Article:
Negotiation and representation at work

by The Times 100 on Monday 8th November, 2010

For pupils currently in Year 9 or below, compulsory education and training will continue until they are 18. However, this does not have to take place in school. For many young people, job-based training schemes may be the preferred option. Apprenticeship programmes are one possibility. These are provided by public and private sector organisations for workers in a wide range of job roles. Last week, for instance, Morrisons supermarket group pledged to create 1,000 jobs for homeless people who, after three months training, will be able to take up apprenticeships in roles such as butchers, bakers or fishmongers. (BBC, 1st November 2010)

In the public sector the number of apprenticeships is set to rise over the next few years with at least 21,000 new places being made available in the NHS, education and local government. Good quality apprenticeships can have multiple benefits. The apprentices themselves gain skills and confidence; the organisations in which they work can become more productive and efficient, and the economy as a whole can grow.

UNISON is the largest public sector trade union in the UK. It works to protect the interests of its 1.3 million members in issues such as pay, working conditions and job security. UNISON has been closely involved in the introduction of apprenticeship programmes in the public sector. By negotiating and working with employers it has been able to exert its influence to ensure that apprentices in the public sector have access to high quality training, are supported in the workplace and are provided with fair pay and conditions.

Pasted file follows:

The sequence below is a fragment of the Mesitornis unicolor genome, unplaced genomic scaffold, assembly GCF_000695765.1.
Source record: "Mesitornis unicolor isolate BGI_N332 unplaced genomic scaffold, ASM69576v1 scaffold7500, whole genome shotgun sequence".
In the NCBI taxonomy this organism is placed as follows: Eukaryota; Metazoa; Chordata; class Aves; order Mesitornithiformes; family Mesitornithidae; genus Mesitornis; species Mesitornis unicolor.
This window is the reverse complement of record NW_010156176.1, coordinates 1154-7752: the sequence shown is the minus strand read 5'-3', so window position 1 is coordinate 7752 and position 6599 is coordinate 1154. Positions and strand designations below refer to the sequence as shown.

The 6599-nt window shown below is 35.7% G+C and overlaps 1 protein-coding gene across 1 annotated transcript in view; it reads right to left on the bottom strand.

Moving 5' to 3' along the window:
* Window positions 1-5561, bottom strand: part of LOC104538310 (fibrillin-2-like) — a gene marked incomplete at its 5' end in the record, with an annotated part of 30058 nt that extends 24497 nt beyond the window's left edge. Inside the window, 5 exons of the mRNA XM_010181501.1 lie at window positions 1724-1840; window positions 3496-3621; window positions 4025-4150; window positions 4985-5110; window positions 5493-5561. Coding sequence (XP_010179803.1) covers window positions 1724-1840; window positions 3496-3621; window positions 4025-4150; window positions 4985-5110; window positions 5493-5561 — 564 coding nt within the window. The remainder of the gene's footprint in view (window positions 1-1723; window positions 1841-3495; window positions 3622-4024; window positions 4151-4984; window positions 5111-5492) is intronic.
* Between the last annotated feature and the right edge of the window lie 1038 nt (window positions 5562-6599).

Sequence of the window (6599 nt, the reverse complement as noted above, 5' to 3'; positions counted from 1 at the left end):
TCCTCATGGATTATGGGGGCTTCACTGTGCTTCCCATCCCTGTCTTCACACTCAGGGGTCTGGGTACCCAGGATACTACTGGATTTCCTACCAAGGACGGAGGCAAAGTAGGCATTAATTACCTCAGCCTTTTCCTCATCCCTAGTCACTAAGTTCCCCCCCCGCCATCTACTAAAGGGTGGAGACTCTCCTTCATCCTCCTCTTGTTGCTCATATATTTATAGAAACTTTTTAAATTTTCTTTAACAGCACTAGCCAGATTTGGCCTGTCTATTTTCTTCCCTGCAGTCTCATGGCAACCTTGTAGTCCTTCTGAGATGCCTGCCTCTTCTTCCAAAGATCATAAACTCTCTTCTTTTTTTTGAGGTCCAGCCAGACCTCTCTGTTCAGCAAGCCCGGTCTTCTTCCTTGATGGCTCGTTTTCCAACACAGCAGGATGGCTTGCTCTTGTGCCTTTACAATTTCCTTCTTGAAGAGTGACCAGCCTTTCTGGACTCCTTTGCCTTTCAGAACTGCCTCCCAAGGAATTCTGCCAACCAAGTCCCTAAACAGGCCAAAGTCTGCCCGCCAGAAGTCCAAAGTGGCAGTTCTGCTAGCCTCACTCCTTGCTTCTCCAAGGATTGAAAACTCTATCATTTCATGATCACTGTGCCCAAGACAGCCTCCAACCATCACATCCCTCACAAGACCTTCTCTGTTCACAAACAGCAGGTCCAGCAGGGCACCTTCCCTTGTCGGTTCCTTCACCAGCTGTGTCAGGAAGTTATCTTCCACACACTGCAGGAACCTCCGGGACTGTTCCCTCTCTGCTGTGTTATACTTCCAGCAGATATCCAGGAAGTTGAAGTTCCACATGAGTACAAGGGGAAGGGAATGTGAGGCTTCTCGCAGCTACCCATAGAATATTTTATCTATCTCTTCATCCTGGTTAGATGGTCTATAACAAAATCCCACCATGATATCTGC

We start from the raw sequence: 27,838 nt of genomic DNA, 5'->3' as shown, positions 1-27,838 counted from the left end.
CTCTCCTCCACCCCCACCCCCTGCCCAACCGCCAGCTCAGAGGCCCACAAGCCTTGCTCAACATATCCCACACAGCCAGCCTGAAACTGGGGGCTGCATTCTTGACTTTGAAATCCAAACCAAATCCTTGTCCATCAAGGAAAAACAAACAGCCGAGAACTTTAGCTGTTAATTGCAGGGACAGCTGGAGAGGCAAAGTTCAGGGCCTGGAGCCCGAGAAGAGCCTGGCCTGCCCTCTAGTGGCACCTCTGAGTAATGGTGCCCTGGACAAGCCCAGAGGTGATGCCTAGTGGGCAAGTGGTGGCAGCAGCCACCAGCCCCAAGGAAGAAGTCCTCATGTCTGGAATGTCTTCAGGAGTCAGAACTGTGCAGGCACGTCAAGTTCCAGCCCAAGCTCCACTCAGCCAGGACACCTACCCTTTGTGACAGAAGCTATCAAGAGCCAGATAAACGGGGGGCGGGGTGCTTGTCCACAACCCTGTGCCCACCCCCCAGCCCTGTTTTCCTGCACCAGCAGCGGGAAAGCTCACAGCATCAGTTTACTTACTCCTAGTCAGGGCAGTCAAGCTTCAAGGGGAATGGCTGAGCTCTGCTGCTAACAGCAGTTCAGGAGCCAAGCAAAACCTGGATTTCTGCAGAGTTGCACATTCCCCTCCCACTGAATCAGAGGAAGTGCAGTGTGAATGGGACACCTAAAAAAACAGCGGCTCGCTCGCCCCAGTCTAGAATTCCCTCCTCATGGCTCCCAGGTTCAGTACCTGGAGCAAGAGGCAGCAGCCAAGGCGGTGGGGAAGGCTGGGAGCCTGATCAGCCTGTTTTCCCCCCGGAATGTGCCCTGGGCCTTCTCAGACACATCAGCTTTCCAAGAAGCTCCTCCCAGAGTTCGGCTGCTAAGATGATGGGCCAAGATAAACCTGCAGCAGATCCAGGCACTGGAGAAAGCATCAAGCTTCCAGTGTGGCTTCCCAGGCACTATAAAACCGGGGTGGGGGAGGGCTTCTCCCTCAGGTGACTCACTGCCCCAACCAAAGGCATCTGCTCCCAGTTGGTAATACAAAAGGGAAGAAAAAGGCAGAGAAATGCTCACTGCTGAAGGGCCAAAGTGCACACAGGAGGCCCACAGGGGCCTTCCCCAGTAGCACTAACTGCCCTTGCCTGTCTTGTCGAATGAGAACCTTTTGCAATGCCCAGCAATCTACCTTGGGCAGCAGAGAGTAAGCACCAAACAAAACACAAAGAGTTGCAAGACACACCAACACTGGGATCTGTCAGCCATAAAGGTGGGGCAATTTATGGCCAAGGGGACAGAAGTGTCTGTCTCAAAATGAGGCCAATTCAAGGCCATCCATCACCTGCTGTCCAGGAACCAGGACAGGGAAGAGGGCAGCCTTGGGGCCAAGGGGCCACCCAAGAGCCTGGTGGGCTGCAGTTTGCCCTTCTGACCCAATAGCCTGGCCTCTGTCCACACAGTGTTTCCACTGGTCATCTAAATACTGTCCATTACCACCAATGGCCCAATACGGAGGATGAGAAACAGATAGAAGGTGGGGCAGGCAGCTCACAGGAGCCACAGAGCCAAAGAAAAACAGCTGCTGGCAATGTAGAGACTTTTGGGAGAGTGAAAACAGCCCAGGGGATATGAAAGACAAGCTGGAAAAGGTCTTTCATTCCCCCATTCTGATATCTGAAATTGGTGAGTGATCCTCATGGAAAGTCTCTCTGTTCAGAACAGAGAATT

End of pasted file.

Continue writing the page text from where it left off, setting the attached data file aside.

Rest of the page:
Questions

1. What is a trade union?

2. Outline some of the benefits to workers of being a member of a trade union like UNISON.

3. Using the case study, analyse the ways that UNISON has helped to develop high quality public sector apprenticeships for young people.

Answers to questions

1. What is a trade union?

A trade union is an organisation that represents the mutual interests of employees across a range of issues.

2. Outline some of the benefits to workers of being a member of a trade union like UNISON

  • Collective bargaining which can lead to: Improved pay; fair, safe and secure working conditions; better job security
  • Provision of legal advice and services
  • Special offers and discounts
  • Personal development opportunities

3. Using the case study, analyse the ways that UNISON has helped to develop high quality public sector apprenticeships for young people. UNISON has:

  • Developed positive working partnerships with employers
  • Ensured that apprenticeships do not replace existing jobs
  • Identified existing apprenticeship schemes which show best practice
  • Been active in persuading the Low Pay Commission to set fair and appropriate pay levels. All apprentices are now covered by minimum wage laws.
  • Negotiated the same entitlement to holiday or sick leave
  • Agreed terms for rewards and conditions
  • Represented employees to ensure that well-organised supervision is provided for apprentices

Leave a Comment

Previous post:

Next post: